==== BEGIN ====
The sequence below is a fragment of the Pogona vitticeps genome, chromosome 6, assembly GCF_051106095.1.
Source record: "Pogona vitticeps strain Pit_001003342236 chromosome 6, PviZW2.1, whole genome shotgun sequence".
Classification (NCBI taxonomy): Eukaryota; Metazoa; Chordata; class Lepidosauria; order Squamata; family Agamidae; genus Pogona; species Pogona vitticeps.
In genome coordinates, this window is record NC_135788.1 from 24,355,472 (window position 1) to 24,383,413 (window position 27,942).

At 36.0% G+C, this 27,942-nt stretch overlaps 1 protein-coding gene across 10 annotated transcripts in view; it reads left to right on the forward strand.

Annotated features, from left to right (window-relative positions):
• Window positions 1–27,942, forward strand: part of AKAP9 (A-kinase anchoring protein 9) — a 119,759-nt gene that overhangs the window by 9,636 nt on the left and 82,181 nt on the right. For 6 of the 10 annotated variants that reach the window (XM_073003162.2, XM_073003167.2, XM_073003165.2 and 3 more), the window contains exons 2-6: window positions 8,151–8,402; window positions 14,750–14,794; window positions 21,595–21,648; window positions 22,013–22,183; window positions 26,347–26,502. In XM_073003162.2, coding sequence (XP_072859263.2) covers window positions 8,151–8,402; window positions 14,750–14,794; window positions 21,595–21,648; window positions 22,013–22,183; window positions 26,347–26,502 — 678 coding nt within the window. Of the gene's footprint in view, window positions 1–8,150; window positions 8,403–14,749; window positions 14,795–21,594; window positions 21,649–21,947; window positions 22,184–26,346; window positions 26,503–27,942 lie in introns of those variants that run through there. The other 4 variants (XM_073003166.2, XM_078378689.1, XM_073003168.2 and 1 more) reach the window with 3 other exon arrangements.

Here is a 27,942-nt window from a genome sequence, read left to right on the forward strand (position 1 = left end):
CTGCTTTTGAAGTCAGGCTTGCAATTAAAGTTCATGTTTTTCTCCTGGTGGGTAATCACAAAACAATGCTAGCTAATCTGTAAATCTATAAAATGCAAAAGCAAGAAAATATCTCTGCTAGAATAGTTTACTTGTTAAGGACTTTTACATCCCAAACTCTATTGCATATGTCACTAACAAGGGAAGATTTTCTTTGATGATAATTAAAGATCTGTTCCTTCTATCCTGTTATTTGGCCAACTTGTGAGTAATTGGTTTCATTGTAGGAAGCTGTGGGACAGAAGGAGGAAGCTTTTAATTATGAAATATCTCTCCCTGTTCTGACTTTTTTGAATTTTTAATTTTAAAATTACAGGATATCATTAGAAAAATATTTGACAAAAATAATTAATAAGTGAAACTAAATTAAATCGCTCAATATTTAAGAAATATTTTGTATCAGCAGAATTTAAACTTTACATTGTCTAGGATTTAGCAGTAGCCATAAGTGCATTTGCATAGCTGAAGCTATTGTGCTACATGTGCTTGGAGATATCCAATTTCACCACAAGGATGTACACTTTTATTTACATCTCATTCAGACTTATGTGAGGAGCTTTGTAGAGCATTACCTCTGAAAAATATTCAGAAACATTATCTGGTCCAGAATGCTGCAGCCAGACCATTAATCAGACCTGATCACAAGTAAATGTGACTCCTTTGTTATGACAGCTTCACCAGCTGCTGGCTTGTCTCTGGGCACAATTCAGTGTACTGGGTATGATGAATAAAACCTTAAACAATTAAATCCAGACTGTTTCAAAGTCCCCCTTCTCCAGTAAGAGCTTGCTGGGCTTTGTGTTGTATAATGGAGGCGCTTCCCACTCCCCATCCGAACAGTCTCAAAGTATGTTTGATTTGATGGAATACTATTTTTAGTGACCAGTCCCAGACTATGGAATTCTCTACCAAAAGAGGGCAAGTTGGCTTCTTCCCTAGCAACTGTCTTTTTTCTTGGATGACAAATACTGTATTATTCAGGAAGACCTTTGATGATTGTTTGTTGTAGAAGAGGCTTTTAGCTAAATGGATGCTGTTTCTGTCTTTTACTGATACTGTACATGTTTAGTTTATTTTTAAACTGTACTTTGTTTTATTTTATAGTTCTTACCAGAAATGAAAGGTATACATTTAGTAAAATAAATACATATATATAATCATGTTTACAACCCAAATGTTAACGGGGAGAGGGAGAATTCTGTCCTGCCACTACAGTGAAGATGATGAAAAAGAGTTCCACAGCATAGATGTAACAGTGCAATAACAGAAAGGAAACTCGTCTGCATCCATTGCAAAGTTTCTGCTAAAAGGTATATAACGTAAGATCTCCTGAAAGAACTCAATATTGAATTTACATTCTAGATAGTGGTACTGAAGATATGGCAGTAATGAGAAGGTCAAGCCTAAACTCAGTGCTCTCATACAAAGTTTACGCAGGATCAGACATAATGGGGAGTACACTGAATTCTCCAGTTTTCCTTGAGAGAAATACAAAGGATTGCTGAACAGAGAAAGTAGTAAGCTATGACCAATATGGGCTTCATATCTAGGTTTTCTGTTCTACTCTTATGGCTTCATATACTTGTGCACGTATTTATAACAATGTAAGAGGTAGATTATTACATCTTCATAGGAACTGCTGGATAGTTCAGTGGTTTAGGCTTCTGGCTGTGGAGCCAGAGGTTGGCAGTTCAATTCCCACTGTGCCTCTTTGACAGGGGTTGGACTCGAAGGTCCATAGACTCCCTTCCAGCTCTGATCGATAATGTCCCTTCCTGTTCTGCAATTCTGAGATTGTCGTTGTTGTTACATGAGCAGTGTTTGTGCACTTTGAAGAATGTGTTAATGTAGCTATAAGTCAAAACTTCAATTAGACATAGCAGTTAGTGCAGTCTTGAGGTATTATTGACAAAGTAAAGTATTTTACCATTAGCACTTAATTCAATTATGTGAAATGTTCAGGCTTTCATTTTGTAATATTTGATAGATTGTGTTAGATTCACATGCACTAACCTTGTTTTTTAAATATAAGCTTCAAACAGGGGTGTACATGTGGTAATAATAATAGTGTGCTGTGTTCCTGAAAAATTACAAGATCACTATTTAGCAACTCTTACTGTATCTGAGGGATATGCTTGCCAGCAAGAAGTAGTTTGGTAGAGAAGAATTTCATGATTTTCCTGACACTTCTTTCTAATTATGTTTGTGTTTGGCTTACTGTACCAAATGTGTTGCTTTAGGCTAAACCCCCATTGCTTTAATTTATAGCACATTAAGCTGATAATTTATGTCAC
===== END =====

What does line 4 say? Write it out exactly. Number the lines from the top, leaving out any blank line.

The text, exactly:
In genome coordinates, this window is record NC_135788.1 from 24,355,472 (window position 1) to 24,383,413 (window position 27,942).